IMF trims projections for sub-Saharan Africa, global growth

By AT editor - 9 October 2018 at 7:23 am
IMF trims projections for sub-Saharan Africa, global growth

The new World Economic Outlook report projects that global growth will remain steady over 2018–19 at last year’s rate of 3.7 percent, but that’s revised down from 3.9 percent earlier this year.

“There are clouds on the horizon. Growth has proven to be less balanced than hoped,” said Maurice Obstfeld, chief economist at the International Monetary Fund (IMF). While emerging Asia and emerging Europe remain in good shape, the outlook has become more complicated for sub-Saharan Africa including South Africa.

Geopolitical risks and domestic strife are weighing on the outlook in several economies, especially in the Middle East and sub-Saharan Africa, the report said. The latter region’s average growth is projected to rise to 3.1 percent in 2018 and 3.8 percent in 2019, but the 2018 forecast is 0.3 percentage points lower than when forecast in April.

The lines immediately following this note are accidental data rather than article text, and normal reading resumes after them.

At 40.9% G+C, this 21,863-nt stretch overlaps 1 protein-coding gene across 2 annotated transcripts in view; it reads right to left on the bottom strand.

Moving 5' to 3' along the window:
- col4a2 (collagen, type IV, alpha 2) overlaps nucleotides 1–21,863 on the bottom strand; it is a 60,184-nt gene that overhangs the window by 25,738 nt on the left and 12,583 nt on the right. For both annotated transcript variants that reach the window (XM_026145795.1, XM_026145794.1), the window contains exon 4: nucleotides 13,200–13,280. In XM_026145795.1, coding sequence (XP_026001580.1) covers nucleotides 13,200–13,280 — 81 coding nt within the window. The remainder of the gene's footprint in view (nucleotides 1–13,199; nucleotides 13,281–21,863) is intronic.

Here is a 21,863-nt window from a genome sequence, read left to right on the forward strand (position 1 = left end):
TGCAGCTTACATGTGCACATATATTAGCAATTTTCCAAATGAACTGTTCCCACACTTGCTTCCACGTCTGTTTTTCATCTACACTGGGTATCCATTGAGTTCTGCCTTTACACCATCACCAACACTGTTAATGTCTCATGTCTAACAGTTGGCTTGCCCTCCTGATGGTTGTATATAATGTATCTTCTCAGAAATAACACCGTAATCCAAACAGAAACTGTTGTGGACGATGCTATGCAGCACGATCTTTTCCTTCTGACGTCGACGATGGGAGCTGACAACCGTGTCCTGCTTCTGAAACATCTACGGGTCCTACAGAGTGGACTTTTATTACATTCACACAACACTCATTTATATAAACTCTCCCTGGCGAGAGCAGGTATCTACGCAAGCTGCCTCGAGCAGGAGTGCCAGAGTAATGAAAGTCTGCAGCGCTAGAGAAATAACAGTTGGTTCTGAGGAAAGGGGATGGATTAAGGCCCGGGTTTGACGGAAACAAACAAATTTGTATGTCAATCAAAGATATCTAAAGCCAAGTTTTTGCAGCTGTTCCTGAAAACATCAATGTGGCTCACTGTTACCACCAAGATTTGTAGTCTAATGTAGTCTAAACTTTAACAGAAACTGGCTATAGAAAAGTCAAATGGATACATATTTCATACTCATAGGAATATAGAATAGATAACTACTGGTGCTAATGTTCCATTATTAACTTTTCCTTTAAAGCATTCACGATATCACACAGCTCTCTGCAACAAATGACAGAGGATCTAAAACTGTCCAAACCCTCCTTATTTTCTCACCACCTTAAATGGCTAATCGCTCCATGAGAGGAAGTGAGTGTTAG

That’s despite the ongoing recovery, he said. Obstfeld encouraged all countries to encourage technological innovation, boost labor force participation especially for women and youth, and invest in education and training.

Low-income developing countries need to strengthen their economies while pressing on to reduce poverty. Economic resilience also needs to be a priority, in part to better cope with climate shocks.

Obstfeld’s remarks come as the IMF releases detailed data at the IMF-World Bank Annual Meetings in Indonesia, but they follow on comments made by IMF Managing Director Christine LaGarde last month.

LaGarde warned that many of the struggling economies including Africa’s are facing pressures from a stronger U.S. dollar and a tightening of financial market conditions. Some of them are now facing capital outflows, she added.

“If the current trade disputes were to escalate further, they could deliver a shock to a broader range of emerging and developing economies,” LaGarde said. “There is a clear appetite to improve and expand trade,” she added, noting the recent African trade agreement as a primary example.

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